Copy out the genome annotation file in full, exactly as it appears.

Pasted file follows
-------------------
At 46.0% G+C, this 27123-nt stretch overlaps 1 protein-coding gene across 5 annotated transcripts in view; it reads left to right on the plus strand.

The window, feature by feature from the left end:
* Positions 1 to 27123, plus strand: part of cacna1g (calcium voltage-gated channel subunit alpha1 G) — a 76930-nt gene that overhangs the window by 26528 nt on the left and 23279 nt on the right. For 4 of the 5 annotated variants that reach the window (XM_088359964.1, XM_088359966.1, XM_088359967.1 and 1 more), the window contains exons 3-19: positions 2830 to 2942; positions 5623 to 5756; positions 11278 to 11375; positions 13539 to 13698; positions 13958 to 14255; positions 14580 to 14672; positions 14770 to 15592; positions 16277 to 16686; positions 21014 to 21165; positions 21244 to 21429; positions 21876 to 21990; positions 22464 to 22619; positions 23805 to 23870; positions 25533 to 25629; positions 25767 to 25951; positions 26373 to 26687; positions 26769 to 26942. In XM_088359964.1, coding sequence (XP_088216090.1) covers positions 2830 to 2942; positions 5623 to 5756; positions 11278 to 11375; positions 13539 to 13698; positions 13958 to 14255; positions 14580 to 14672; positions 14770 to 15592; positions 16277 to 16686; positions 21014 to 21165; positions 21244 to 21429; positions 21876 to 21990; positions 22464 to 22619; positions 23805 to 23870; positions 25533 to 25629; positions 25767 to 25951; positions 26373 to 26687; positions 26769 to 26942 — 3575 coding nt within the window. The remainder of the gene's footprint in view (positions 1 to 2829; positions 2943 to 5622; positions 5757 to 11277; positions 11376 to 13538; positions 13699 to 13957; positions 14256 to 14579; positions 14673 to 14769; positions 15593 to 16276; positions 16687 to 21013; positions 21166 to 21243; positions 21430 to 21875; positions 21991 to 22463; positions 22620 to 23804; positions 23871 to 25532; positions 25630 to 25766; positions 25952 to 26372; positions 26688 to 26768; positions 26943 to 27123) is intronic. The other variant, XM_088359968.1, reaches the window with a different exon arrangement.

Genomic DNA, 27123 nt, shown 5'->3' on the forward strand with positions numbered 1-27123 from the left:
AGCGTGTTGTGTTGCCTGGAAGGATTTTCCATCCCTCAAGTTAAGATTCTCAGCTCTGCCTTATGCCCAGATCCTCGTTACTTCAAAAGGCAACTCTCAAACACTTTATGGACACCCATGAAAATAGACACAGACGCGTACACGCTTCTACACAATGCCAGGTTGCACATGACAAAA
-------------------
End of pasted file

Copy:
At 46.0% G+C, this 27123-nt stretch overlaps 1 protein-coding gene across 5 annotated transcripts in view; it reads left to right on the plus strand.

The window, feature by feature from the left end:
* Positions 1 to 27123, plus strand: part of cacna1g (calcium voltage-gated channel subunit alpha1 G) — a 76930-nt gene that overhangs the window by 26528 nt on the left and 23279 nt on the right. For 4 of the 5 annotated variants that reach the window (XM_088359964.1, XM_088359966.1, XM_088359967.1 and 1 more), the window contains exons 3-19: positions 2830 to 2942; positions 5623 to 5756; positions 11278 to 11375; positions 13539 to 13698; positions 13958 to 14255; positions 14580 to 14672; positions 14770 to 15592; positions 16277 to 16686; positions 21014 to 21165; positions 21244 to 21429; positions 21876 to 21990; positions 22464 to 22619; positions 23805 to 23870; positions 25533 to 25629; positions 25767 to 25951; positions 26373 to 26687; positions 26769 to 26942. In XM_088359964.1, coding sequence (XP_088216090.1) covers positions 2830 to 2942; positions 5623 to 5756; positions 11278 to 11375; positions 13539 to 13698; positions 13958 to 14255; positions 14580 to 14672; positions 14770 to 15592; positions 16277 to 16686; positions 21014 to 21165; positions 21244 to 21429; positions 21876 to 21990; positions 22464 to 22619; positions 23805 to 23870; positions 25533 to 25629; positions 25767 to 25951; positions 26373 to 26687; positions 26769 to 26942 — 3575 coding nt within the window. The remainder of the gene's footprint in view (positions 1 to 2829; positions 2943 to 5622; positions 5757 to 11277; positions 11376 to 13538; positions 13699 to 13957; positions 14256 to 14579; positions 14673 to 14769; positions 15593 to 16276; positions 16687 to 21013; positions 21166 to 21243; positions 21430 to 21875; positions 21991 to 22463; positions 22620 to 23804; positions 23871 to 25532; positions 25630 to 25766; positions 25952 to 26372; positions 26688 to 26768; positions 26943 to 27123) is intronic. The other variant, XM_088359968.1, reaches the window with a different exon arrangement.

Genomic DNA, 27123 nt, shown 5'->3' on the forward strand with positions numbered 1-27123 from the left:
AGCGTGTTGTGTTGCCTGGAAGGATTTTCCATCCCTCAAGTTAAGATTCTCAGCTCTGCCTTATGCCCAGATCCTCGTTACTTCAAAAGGCAACTCTCAAACACTTTATGGACACCCATGAAAATAGACACAGACGCGTACACGCTTCTACACAATGCCAGGTTGCACATGACAAAA